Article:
Her tag-line for her rock 'n' roll yet elegant line is 'jewelry for men, that girlfriends want to steal'. Given that I will never have a girlfriend, which ever boy want's to steal this will have a fight on his hands, particularly with the geometric necklace with pink sapphires or the gold shackle ring, below. 

Mohsin Ali is a great label and as he was there when I was looking through the rail, a great person to speak to. Whilst I didn't get a chance to write anything down as he had to run to teach a martial arts class, I got a great idea what his collection is about. After moving from Huddersfield, Yorkshire 18 years ago, Mohsin graduated from the London College of Fashion in 1999 and has lead him to design for a number of brands around the world. He is a great believer in form, function and fabric which has lead him to produce this storming collection from which I have a few favorites. This belief has seen him invert all the usually extroverted details on clothing such as pockets and seams, so they look like imprints in the fabric. I really wanted to have a closer look at these pieces but he was with more clients soon after I moved onto the next label.  

Well, Mr. Hare needs little introduction as one of the world's most desirable footwear labels. Having profiled him for Velour magazine last year, it is great to see that his obsession for beautify, refinement and just great shoes that men want (obsessively or necessity) are translated here for Mr. Hare autumn/winter 2011. Looking back to his past collections, there is a certain sense of adventure here, as well as development in featuring a 'logo' for the first time. The scotch grain leather in burnt orange that merge into a carrot yellow sit well in the offering along side classic penny loafers in taupe or the returning patent with fabric toed pair below. An interesting detail is the square toe on the patent evening shoe with bow detail, which gives the style an interesting twist and a deeper sense of identity.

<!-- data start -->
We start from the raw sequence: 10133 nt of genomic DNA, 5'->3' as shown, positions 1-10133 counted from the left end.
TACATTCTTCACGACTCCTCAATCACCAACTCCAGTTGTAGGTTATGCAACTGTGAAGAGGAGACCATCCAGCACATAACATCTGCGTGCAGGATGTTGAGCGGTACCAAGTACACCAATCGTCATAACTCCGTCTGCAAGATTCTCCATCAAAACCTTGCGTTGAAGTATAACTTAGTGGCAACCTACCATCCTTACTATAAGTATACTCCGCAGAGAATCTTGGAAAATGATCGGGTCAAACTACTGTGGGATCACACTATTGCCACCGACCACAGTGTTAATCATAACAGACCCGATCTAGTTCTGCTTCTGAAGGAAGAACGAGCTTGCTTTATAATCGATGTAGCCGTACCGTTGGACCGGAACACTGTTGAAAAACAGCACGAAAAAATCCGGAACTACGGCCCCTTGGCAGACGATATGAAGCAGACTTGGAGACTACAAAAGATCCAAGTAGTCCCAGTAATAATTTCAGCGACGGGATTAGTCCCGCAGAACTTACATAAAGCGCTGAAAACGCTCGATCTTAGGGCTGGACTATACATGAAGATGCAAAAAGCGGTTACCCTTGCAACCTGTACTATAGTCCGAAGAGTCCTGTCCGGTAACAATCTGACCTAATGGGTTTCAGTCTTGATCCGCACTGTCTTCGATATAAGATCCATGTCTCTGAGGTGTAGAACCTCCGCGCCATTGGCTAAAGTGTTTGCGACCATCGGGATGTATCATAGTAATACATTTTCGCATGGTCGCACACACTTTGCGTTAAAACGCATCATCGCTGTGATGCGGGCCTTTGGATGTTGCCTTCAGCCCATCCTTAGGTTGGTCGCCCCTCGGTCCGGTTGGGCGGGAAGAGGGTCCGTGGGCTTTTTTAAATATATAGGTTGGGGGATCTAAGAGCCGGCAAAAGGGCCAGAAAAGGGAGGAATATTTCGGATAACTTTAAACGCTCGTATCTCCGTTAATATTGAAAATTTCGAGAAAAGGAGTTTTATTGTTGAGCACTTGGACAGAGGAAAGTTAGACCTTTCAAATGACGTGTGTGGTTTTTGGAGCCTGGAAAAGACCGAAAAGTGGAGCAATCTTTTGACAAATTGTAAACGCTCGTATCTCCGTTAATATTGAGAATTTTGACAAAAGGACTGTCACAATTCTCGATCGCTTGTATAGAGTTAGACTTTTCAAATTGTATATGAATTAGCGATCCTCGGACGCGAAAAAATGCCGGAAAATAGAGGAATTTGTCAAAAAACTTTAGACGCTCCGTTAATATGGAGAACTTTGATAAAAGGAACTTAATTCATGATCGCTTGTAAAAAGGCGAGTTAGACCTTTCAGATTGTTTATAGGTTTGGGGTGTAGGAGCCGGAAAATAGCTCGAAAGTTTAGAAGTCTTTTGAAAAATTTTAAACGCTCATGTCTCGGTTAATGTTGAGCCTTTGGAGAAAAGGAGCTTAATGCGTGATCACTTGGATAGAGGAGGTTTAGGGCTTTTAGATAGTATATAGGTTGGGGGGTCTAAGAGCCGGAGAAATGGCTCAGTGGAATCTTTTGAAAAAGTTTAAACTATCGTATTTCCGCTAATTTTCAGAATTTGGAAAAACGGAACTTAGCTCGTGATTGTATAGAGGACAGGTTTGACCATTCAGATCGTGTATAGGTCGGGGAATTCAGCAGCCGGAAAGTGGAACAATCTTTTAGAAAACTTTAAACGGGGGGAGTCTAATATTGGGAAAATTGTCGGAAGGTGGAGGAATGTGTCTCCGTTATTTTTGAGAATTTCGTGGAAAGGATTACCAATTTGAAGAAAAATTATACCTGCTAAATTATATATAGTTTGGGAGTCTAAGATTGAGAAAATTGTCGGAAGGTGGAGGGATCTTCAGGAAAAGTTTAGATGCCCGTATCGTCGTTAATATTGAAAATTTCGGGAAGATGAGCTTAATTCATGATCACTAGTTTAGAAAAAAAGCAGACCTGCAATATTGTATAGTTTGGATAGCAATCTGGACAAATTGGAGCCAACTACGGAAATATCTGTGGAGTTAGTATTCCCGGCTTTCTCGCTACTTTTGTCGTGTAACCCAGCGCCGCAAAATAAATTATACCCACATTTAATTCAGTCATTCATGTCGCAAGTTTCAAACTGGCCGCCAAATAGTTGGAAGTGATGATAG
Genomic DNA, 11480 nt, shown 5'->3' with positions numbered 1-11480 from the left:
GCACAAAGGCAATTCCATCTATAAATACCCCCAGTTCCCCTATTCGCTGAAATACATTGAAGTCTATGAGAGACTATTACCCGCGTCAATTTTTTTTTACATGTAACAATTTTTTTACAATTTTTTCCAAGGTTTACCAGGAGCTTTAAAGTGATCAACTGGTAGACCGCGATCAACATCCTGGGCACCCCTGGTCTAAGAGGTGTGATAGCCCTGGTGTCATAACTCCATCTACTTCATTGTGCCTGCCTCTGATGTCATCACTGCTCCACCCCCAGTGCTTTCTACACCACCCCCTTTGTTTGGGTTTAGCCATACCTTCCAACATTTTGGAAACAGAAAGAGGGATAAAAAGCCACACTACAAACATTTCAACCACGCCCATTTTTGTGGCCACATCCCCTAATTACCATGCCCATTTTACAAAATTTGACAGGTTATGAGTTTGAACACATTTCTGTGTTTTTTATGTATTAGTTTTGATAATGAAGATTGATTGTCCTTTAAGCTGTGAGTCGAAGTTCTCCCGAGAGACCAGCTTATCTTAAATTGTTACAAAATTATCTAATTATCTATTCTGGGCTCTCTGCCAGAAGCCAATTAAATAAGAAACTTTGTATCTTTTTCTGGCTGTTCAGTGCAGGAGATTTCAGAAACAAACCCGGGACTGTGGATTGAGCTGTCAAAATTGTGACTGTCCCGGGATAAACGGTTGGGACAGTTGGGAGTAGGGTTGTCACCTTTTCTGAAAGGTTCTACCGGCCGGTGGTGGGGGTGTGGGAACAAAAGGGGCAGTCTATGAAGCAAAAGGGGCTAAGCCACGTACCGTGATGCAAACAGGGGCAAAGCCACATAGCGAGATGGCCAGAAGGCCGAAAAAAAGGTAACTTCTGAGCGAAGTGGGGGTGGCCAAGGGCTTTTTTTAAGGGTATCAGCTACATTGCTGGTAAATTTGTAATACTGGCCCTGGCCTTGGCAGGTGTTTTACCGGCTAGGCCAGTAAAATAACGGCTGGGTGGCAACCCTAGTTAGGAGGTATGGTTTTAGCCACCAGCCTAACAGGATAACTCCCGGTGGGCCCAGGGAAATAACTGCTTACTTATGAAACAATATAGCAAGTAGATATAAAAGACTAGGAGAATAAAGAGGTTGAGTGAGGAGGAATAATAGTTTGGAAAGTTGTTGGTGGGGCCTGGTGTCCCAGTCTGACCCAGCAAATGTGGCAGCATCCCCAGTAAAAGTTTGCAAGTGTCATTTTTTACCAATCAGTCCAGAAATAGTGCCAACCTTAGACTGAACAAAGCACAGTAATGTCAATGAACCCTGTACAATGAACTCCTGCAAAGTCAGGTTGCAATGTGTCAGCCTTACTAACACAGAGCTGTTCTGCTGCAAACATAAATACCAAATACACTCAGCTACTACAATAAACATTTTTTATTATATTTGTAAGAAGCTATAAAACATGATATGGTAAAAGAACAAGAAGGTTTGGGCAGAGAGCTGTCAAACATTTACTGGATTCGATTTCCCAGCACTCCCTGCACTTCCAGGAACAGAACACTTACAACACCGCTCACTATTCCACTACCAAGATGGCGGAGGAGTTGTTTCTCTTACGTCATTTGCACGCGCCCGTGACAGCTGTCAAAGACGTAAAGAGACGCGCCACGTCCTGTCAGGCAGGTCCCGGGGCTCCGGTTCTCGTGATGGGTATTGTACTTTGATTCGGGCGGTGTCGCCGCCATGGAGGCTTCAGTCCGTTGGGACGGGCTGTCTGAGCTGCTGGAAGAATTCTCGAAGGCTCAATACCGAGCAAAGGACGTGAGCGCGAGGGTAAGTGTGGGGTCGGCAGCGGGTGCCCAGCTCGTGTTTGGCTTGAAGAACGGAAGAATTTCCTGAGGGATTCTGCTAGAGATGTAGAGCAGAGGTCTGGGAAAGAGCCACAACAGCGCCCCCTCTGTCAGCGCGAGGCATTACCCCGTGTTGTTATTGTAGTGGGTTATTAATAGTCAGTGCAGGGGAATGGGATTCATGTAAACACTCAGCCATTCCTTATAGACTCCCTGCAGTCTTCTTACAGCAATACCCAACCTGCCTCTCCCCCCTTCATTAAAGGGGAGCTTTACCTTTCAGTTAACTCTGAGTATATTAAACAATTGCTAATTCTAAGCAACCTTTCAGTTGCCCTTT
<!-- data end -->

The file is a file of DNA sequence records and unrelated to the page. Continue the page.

I had to return to see the other drop of the collection (something to do with delivery times and days) which included the chocolate or black pony skin ankle boots and the utterly stunning olive suede boot with chocolate leather toe cap and straps around the ankle. Retailing at around £800, just to look at them was a pleasure, making my heart skip a beat on first sight but I can only imagine what they look like on with short finished trousers or rolled up jeans. The hiking boots have their own spin from what we are seeing this season, even if they do seem more luxurious and less practical than most because these are not going to be worn on a country walk or in the winter rain. However, the Vibram sole which features on the black or tan strapped boots gives them an urban sense of leisure. 

There is a greater focus on leather in this collection where as for the current offering eel, salmon and other skins takes a precedence yet I prefer leathers not only for practicality but because it can be manipulated more. This is the entire autumn winter 2011 collection from Mr. Hare, so enjoy the pictures, and I will be lusting after this collection until their release, which I think most of you will be too.